Florida State University once again finds itself answering allegations of academic fraud involving its football program, the AP reports. The New York Times on Friday reported that six players on the 2013 National Championship team received special treatment in online courses. The university said in an email to the Associated Press that an independent investigation found no wrongdoing. "Florida State University retained a leading law firm with a highly experienced collegiate sports practice to conduct an independent investigation of the course in question," said university spokeswoman Amy Farnum-Patronis. "After a thorough examination of the facts, no NCAA violations were found. The course was subsequently modified for other reasons."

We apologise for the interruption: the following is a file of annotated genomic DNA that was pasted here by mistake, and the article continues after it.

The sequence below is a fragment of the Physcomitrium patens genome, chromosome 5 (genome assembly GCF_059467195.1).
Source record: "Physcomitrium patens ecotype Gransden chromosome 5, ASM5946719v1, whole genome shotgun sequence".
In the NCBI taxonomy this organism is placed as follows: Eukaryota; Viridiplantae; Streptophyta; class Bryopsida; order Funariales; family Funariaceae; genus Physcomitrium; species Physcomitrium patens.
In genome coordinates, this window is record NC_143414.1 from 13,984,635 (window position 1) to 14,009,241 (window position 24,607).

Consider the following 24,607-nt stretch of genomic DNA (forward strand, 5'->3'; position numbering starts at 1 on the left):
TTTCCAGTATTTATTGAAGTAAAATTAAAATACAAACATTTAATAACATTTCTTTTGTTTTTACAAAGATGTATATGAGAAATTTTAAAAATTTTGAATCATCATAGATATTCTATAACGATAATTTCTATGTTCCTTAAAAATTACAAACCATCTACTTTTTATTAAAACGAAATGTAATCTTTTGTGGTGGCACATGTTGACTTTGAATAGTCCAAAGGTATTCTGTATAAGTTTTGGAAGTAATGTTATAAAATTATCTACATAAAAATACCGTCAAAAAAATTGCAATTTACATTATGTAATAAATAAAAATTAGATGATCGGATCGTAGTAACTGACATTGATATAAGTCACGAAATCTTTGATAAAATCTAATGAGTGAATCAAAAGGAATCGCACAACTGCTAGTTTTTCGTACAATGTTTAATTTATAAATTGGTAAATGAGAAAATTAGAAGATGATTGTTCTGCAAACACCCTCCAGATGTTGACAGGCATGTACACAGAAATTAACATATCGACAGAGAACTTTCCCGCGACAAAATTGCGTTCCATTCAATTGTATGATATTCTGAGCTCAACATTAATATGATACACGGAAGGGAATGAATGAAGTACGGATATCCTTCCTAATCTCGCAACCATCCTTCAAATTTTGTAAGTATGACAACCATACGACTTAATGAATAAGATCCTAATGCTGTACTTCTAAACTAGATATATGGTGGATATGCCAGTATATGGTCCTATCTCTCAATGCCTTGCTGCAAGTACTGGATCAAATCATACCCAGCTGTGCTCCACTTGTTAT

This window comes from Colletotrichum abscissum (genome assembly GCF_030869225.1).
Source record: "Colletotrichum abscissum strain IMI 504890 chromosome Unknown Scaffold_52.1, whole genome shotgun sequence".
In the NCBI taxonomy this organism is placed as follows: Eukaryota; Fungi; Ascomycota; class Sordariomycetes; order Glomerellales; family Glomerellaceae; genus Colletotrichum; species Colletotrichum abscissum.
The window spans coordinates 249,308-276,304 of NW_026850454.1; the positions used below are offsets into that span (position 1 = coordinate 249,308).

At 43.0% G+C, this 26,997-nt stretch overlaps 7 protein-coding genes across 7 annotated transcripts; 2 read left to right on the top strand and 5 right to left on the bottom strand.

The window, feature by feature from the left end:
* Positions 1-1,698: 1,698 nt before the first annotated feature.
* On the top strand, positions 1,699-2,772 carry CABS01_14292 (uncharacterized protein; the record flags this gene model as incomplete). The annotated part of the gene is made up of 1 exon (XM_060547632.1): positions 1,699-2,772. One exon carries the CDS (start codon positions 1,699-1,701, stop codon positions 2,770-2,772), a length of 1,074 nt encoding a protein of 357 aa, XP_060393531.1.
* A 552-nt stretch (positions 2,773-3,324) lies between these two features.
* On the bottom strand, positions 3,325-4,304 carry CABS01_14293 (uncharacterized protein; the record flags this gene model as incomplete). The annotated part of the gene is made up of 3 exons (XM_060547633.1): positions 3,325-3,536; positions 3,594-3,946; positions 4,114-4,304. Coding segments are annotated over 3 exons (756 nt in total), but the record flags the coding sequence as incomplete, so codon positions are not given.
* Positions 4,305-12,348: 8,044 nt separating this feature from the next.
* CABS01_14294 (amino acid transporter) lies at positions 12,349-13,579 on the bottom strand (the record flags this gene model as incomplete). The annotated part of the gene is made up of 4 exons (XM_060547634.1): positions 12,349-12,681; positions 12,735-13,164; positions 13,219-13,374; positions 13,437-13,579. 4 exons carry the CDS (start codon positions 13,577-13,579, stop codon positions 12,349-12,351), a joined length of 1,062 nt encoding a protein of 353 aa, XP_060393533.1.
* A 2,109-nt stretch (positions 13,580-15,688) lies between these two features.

The university has been at the center of academic allegations before. The football program had 12 victories vacated in 2006 and '07 due to cheating in an online music course involving 61 student-athletes in 10 sports. The vacated wins meant that Bobby Bowden did not retire as the winningest coach in Division I history. It is also not the first time the 2013 team has been under scrutiny. Quarterback Jameis Winston was accused of raping a student but was never charged. The university settled a Title IX lawsuit over its handling of the allegations with Winston's accuser, Erica Kinsman, in January 2016 for $1.7 million. The University of North Carolina is currently under an NCAA investigation involving African Studies courses. (Read more Florida State University stories.)